• In patients aged >50 years or with marked anaemia or a significant family history of colorectal carcinoma, lower GI investigation should still be considered even if coeliac disease is found.
• Only postmenopausal women and men aged >50 years should have investigation of iron deficiency without anaemia.

Table 4
. Prescribing points: iron deficiency

Treatments for anaemia

Iron deficiency – oral replacement

The treatment of choice for iron-deficiency anaemia is an oral preparation (see Table 4). The most cost-effective approach is ferrous sulphate. Current recommendations are to prescribe ferrous sulphate (FeSO4) 200mg twice daily, or three-times daily if tolerated.2 This divided dosing is recommended to compensate for limited oral iron absorption. The recommended doses are often poorly tolerated due to gastrointestinal side-effects, and there is increasing evidence that there is no benefit in giving these doses in comparison to considerably lower doses of iron.3-5

More recent understanding of the role of the iron regulatory protein hepcidin6 has allowed us to revise optimal iron dosing strategies. One study demonstrated increased iron absorption in patients given 60mg ferrous iron administered on alternate days (200mg FeSO4 contains 65mg iron) compared to once daily administration.3 This is because higher doses increase the release of hepcidin, causing inhibition of iron transport and therefore utilisation of iron.6 The study also demonstrated no benefit of divided doses of iron on a daily basis. In view of these findings, I recommend prescribing FeSO4 200mg daily, and FeSO4 200mg on alternate days can be considered for patients who tolerate daily iron poorly or do not have an appropriate rise in haemoglobin (see Table 4). Patients unable to tolerate FeSO4 may try other ferrous salts, eg ferrous gluconate (35mg ferrous iron in 300mg) and ferrous fumarate (65mg ferrous iron in 200mg), which have similar rates of absorption.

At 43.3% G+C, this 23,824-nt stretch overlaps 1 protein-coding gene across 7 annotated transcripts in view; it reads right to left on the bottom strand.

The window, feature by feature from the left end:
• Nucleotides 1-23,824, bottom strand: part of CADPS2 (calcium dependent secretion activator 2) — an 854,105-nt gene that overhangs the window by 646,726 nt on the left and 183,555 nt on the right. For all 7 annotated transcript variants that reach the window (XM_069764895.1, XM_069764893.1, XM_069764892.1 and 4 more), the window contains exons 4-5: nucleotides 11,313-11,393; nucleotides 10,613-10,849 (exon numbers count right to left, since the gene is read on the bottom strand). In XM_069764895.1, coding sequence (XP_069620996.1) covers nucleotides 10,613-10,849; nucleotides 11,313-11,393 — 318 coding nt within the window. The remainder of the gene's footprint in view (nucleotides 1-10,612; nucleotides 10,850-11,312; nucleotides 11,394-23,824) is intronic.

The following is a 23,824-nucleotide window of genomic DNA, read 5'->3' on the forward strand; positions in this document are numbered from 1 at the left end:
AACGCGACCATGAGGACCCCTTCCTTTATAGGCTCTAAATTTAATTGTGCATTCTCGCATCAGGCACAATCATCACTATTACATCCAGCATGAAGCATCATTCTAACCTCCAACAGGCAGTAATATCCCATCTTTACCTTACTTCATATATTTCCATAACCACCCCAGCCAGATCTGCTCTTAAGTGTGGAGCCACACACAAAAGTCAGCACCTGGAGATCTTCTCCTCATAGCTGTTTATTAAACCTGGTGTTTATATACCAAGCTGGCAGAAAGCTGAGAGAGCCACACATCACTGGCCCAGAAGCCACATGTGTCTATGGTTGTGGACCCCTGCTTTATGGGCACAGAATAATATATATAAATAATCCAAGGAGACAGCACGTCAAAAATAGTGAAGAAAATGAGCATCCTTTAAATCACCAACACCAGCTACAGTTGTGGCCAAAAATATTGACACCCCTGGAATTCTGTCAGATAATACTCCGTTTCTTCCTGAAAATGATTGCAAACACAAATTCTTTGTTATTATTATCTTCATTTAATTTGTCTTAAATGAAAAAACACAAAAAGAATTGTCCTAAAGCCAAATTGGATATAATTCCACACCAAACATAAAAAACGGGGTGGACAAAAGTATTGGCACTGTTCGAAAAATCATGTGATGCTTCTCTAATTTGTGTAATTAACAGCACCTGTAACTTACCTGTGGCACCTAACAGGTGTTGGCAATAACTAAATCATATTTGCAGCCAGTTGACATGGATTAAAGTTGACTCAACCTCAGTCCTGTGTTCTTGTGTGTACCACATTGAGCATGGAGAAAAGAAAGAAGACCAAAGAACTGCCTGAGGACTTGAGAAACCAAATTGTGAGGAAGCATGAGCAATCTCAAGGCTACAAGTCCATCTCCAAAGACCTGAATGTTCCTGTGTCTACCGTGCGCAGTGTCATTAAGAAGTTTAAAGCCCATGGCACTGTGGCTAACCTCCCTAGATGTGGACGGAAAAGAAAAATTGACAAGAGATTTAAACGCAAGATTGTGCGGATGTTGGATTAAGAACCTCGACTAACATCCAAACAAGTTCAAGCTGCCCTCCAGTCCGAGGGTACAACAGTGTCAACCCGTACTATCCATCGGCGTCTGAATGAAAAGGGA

Complete correction of chronic anaemia is seldom urgent. Red cell transfusion is not indicated as standard treatment of chronically deficient patients. Patients with severe chronic anaemia are at increased risk of transfusion-associated circulatory overload causing cardiac failure. Where anaemic symptoms or effects are severe, patients may be cautiously transfused 1–2 units of red blood cells.7 Intravenous iron (see below) can be administered in conjunction with 1–2 unit transfusions to enable rapid replenishment of iron stores and correction of anaemia while minimising the risks of exposure to blood products.

Iron absorption occurs best under conditions of low pH in the proximal small bowel, such as one hour before meals or at bedtime. Medication that decreases acid secretion reduces absorption, as does food intake. GI side-effects are unfortunately common and troublesome (see Table 5). They include nausea, epigastric colic and reflux, and reflect the amount of ionised iron delivered to the stomach and proximal small bowel. Pragmatically, because side-effects are minimised, the clinical recommendation is that iron supplements are taken after meals. Vitamin C enhances iron absorption but the therapeutic value of administering it with iron supplementation is minimal. Vitamin C significantly enhances the absorption of non-haem dietary iron, ie from non-meat sources,8 and patients may benefit from additional foods high in vitamin C, or supplementation with their main meal of the day. Lower GI side-effects are reported in about 25% of patients. Constipation usually responds to dietary fibre or a stool softener.

Table 5
. Side-effects of treatments for anaemia

Iron treatment must continue for three months after normalisation of haemoglobin to replenish stores – failure to do this is a common error of omission in practice and can lead to subsequent confusion in follow-up. It may also be the case that patients commonly become less adherent with continued iron supplementation simply because they feel better and have not been made aware of the importance of continued treatment to replace iron stores.